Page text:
AAP's idea of app-based bus service is what Delhi needs
Kejriwal government needs to be careful in terms of the roll out, because if not done right, it may well meet the fate of BRT.
- Total Shares
When the AAP government came to power in Delhi, one of the key points in its election manifesto was getting 10,000 buses for Delhi. Taking this goal forward, the Delhi government on May 23 notified the bus aggregator policy for app-based premium bus services, starting June 1.
This was refreshing and a welcome step because public transport share in the city has seen a decline.
As per a report by RITES, in 2007-08, around 46 per cent of total personal trips in Delhi were completed by using public transport system (bus and Metro). This share was much higher, about 60 per cent in 2001.Buses in Delhi carry twice the passengers as compared to the Delhi Metro.
The share of public transport has gone down in the city now and it is estimated that Delhi Metro with 200-odd km of network carries 25 lakh passengers every day, whereas Delhi Transport Corporation (DTC) with 4,300 buses and Delhi Integrated Multi Modal Transit System (DIMTS) with around 1,400 buses carry 50 lakh passengers per day.
Buses in Delhi carry twice the passengers as compared to Metro. This is not surprising and is a trend noticed in several cities. For example, in London, which has 400km of metro network, buses carry 60 lakh passengers every day, whereas the underground (Metro) carries 30 lakh passengers.
Also, Delhi Master Plan 2021 has projected the model share for the year 2021 as 80 per cent in favour of public transport. While Delhi Metro projects that it would carry around 40 lakh passengers on a daily basis with all its phases operational, this means that the balance 1.25 crore passenger trips would need to be transported by buses.
This means that Delhi has to increase the bus ridership by 2.5 times in the next five years which is very challenging and, therefore, bus network strengthening would be a key strategy in Delhi for coming years.
The addition of buses in Delhi has been very challenging. In the last four years, DTC has seen three failed tenders for procurement of buses. This is largely due to two reasons.
First, there is almost a monopoly in the manufacturing of formal city buses in the country with two manufactures controlling about 90 per cent of overall production, the result being single bids with conditional offers. The other major issue is that manufacturers do not want to get into maintenance of buses as it is much "easier" to sell the buses than maintain them.
Apart from this, the government is also facing the problem of getting adequate land for depot and terminals. The problem in Delhi is complicated by the fact that the Delhi Development Authority (DDA) does not report to the Delhi government.
Given these issues and also to tap into the recent development of the likes of Uber and Ola, the government’s decision to notify a bus aggregator policy is a timely and much required move.
The scheme offers creation of "Passenger Aggregator", a registered company that would use IT to aggregate passenger demand, something like an Uber or Ola for buses. The company is expected to bring in CNG, premium air-conditioned buses to run on designated routes and would be free to choose the fare of the service.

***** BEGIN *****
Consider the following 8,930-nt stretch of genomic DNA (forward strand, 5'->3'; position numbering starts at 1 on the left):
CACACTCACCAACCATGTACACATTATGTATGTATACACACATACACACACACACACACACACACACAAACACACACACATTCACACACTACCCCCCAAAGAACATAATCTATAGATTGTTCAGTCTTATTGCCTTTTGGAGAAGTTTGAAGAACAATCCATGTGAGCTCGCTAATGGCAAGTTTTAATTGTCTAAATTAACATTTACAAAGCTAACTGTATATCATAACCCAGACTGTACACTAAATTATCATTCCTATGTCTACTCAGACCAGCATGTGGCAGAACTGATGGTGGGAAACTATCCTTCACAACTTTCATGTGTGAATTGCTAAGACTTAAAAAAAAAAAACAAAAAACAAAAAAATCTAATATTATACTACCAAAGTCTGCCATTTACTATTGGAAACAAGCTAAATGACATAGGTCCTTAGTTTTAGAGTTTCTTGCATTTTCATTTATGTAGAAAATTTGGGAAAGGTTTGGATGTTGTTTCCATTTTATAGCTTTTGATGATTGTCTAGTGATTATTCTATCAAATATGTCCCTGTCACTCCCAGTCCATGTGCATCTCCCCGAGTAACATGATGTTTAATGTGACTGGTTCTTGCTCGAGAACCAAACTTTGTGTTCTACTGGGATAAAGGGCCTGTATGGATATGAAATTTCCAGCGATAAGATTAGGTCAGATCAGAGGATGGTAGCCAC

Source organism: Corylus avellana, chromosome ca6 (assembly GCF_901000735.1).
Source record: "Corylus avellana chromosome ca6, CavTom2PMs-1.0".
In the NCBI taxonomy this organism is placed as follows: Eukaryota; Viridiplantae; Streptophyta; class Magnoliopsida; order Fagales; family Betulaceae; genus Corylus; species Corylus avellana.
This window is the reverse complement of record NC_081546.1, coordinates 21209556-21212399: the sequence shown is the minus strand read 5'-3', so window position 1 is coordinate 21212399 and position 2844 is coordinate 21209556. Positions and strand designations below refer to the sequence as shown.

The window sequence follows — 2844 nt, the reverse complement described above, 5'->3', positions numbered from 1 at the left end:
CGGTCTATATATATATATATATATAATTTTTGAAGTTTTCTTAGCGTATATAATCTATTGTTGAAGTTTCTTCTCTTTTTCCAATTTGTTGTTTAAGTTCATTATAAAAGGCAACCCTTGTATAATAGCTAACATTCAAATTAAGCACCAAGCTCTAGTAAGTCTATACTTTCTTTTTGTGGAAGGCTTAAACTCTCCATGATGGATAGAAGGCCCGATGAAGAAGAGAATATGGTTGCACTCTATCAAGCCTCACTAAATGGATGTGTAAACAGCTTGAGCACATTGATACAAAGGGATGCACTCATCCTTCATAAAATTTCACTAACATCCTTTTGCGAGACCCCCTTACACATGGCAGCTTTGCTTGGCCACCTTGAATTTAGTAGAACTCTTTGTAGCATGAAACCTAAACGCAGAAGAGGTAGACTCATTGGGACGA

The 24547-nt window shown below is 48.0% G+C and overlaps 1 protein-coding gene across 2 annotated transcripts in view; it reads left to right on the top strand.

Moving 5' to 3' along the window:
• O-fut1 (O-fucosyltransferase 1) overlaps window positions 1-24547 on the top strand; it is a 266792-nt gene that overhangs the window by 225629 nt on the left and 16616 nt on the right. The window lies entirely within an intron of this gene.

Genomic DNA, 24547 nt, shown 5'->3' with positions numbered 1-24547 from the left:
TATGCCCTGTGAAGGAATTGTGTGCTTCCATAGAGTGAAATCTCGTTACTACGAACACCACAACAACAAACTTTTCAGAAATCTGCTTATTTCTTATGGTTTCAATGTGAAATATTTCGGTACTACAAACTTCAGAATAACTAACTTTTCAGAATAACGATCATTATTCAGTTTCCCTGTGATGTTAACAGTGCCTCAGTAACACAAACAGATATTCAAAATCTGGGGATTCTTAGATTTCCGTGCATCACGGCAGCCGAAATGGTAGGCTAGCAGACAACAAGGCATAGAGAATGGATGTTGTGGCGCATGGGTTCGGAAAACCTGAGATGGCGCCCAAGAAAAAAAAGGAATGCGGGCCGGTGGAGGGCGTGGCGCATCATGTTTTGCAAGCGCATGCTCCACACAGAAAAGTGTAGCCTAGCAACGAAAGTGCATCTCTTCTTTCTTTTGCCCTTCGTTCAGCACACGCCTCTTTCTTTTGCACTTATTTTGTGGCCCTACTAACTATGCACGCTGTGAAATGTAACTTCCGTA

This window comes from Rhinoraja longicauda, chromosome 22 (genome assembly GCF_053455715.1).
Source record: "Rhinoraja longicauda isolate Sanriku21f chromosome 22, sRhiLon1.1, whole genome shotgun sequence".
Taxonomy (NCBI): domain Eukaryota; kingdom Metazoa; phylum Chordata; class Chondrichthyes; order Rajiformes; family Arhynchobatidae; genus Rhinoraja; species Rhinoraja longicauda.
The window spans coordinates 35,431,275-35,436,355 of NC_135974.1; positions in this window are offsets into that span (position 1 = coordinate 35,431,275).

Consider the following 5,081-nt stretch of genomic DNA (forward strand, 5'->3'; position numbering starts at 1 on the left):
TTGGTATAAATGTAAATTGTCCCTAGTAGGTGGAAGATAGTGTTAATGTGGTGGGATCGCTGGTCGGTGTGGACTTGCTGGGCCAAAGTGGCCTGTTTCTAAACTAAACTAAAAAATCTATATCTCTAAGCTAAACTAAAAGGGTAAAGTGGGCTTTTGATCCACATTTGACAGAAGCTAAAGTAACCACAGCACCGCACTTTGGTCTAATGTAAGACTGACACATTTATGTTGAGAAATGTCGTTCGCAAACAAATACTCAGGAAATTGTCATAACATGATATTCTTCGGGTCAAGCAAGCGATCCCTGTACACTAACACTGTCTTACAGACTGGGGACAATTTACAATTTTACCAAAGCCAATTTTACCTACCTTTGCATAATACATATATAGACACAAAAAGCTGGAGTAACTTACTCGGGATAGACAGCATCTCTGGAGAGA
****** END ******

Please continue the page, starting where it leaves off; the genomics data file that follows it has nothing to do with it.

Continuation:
However, the government may bring in a price cap in future. Fare is to be collected through electronic format only as cash transaction is prohibited in the scheme. The company will install GPS, CCTV cameras and panic button and would also offer free Wi-Fi in the buses.
There is also a penalty provision for violation of terms and conditions, especially overloading of passengers as well as travelling without the names of passengers.
The likes of Shuttl, Ola, Zipgo are already operating this kind of service in various parts of the country but are marred with controversy as the regulation has a lot of grey areas, and in this regard the Delhi government’s notification is surely a forward thinking step for improving public transport in the city.
Some of the important parameters, though, that need to be addressed in the policy include:
1. Service-level benchmarks: The government needs to come up with the defined service-level benchmark, including vehicle specification, operations parameters, monitoring and control, etc. This would not only give a level playing field to operators but also judge performance.
2. Data sharing: Data is key to judge not only performance of the system but a good data is also key for current and future planning. The government should regularly submit data like operational details, fares, etc.
3. Parking: Parking of vehicles, especially in the night and off peak hours, can result in major issues. The government should create designated spaces for parking and unregulated parking must not be allowed.
4. Integration: Integration with other modes, like buses and Metro, would not only help the app-based buses, but will positively impact the other system as well. Common mobility card would be helpful in integrating the service.
Since this is a first of its kind of work, the Delhi government needs to be careful in terms of the roll out, because if done right, the policy can be a game-changer for public transport in India. It will not only scale up public transport in the country, but also promote some serious entrepreneurs in the ecosystem.
However, if the roll out is not right, it may very well meet the fate of a good concept like the BRT in Delhi.
(Courtesy of Mail Today.)